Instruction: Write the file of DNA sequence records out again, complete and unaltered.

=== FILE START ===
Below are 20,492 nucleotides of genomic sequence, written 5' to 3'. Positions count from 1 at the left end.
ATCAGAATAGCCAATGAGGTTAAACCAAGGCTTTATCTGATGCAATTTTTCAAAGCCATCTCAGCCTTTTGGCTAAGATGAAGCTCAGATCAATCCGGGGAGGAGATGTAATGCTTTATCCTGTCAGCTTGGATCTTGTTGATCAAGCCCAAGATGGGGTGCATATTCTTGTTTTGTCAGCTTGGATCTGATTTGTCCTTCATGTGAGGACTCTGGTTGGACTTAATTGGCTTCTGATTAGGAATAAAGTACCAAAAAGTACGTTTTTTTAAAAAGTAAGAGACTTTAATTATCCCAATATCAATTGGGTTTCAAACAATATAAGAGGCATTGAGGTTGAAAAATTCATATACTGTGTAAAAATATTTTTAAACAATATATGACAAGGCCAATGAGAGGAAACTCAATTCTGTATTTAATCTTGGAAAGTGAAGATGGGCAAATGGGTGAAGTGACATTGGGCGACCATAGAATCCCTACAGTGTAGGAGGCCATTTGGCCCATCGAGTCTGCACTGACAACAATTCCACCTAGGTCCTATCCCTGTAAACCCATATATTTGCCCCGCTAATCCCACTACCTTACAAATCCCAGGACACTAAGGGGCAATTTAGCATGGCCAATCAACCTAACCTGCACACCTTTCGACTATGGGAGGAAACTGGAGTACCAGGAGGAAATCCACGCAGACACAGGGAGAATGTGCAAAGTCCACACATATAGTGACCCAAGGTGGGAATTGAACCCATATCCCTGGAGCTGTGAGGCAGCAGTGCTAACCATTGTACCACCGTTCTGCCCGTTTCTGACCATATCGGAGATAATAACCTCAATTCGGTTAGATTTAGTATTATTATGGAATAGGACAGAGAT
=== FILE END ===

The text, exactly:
Below are 20,492 nucleotides of genomic sequence, written 5' to 3'. Positions count from 1 at the left end.
ATCAGAATAGCCAATGAGGTTAAACCAAGGCTTTATCTGATGCAATTTTTCAAAGCCATCTCAGCCTTTTGGCTAAGATGAAGCTCAGATCAATCCGGGGAGGAGATGTAATGCTTTATCCTGTCAGCTTGGATCTTGTTGATCAAGCCCAAGATGGGGTGCATATTCTTGTTTTGTCAGCTTGGATCTGATTTGTCCTTCATGTGAGGACTCTGGTTGGACTTAATTGGCTTCTGATTAGGAATAAAGTACCAAAAAGTACGTTTTTTTAAAAAGTAAGAGACTTTAATTATCCCAATATCAATTGGGTTTCAAACAATATAAGAGGCATTGAGGTTGAAAAATTCATATACTGTGTAAAAATATTTTTAAACAATATATGACAAGGCCAATGAGAGGAAACTCAATTCTGTATTTAATCTTGGAAAGTGAAGATGGGCAAATGGGTGAAGTGACATTGGGCGACCATAGAATCCCTACAGTGTAGGAGGCCATTTGGCCCATCGAGTCTGCACTGACAACAATTCCACCTAGGTCCTATCCCTGTAAACCCATATATTTGCCCCGCTAATCCCACTACCTTACAAATCCCAGGACACTAAGGGGCAATTTAGCATGGCCAATCAACCTAACCTGCACACCTTTCGACTATGGGAGGAAACTGGAGTACCAGGAGGAAATCCACGCAGACACAGGGAGAATGTGCAAAGTCCACACATATAGTGACCCAAGGTGGGAATTGAACCCATATCCCTGGAGCTGTGAGGCAGCAGTGCTAACCATTGTACCACCGTTCTGCCCGTTTCTGACCATATCGGAGATAATAACCTCAATTCGGTTAGATTTAGTATTATTATGGAATAGGACAGAGAT